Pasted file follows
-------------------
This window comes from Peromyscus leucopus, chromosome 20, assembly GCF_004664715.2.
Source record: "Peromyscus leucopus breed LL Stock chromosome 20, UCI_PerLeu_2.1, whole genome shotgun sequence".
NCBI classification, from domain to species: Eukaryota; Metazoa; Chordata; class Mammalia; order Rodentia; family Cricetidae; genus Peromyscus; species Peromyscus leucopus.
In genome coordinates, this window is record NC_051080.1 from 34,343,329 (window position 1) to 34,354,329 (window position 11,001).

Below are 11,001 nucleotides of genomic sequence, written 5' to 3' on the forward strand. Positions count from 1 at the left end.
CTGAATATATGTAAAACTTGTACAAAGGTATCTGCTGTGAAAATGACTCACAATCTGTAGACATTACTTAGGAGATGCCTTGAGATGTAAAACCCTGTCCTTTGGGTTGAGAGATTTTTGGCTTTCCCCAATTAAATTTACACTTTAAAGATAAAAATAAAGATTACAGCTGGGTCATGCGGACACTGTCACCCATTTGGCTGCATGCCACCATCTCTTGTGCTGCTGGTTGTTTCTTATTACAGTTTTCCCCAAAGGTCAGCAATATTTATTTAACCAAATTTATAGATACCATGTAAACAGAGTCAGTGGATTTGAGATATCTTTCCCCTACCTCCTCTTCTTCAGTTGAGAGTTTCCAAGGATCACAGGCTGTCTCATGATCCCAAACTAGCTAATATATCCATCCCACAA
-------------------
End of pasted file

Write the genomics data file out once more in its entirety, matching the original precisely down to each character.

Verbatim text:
This window comes from Peromyscus leucopus, chromosome 20, assembly GCF_004664715.2.
Source record: "Peromyscus leucopus breed LL Stock chromosome 20, UCI_PerLeu_2.1, whole genome shotgun sequence".
NCBI classification, from domain to species: Eukaryota; Metazoa; Chordata; class Mammalia; order Rodentia; family Cricetidae; genus Peromyscus; species Peromyscus leucopus.
In genome coordinates, this window is record NC_051080.1 from 34,343,329 (window position 1) to 34,354,329 (window position 11,001).

Below are 11,001 nucleotides of genomic sequence, written 5' to 3' on the forward strand. Positions count from 1 at the left end.
CTGAATATATGTAAAACTTGTACAAAGGTATCTGCTGTGAAAATGACTCACAATCTGTAGACATTACTTAGGAGATGCCTTGAGATGTAAAACCCTGTCCTTTGGGTTGAGAGATTTTTGGCTTTCCCCAATTAAATTTACACTTTAAAGATAAAAATAAAGATTACAGCTGGGTCATGCGGACACTGTCACCCATTTGGCTGCATGCCACCATCTCTTGTGCTGCTGGTTGTTTCTTATTACAGTTTTCCCCAAAGGTCAGCAATATTTATTTAACCAAATTTATAGATACCATGTAAACAGAGTCAGTGGATTTGAGATATCTTTCCCCTACCTCCTCTTCTTCAGTTGAGAGTTTCCAAGGATCACAGGCTGTCTCATGATCCCAAACTAGCTAATATATCCATCCCACAA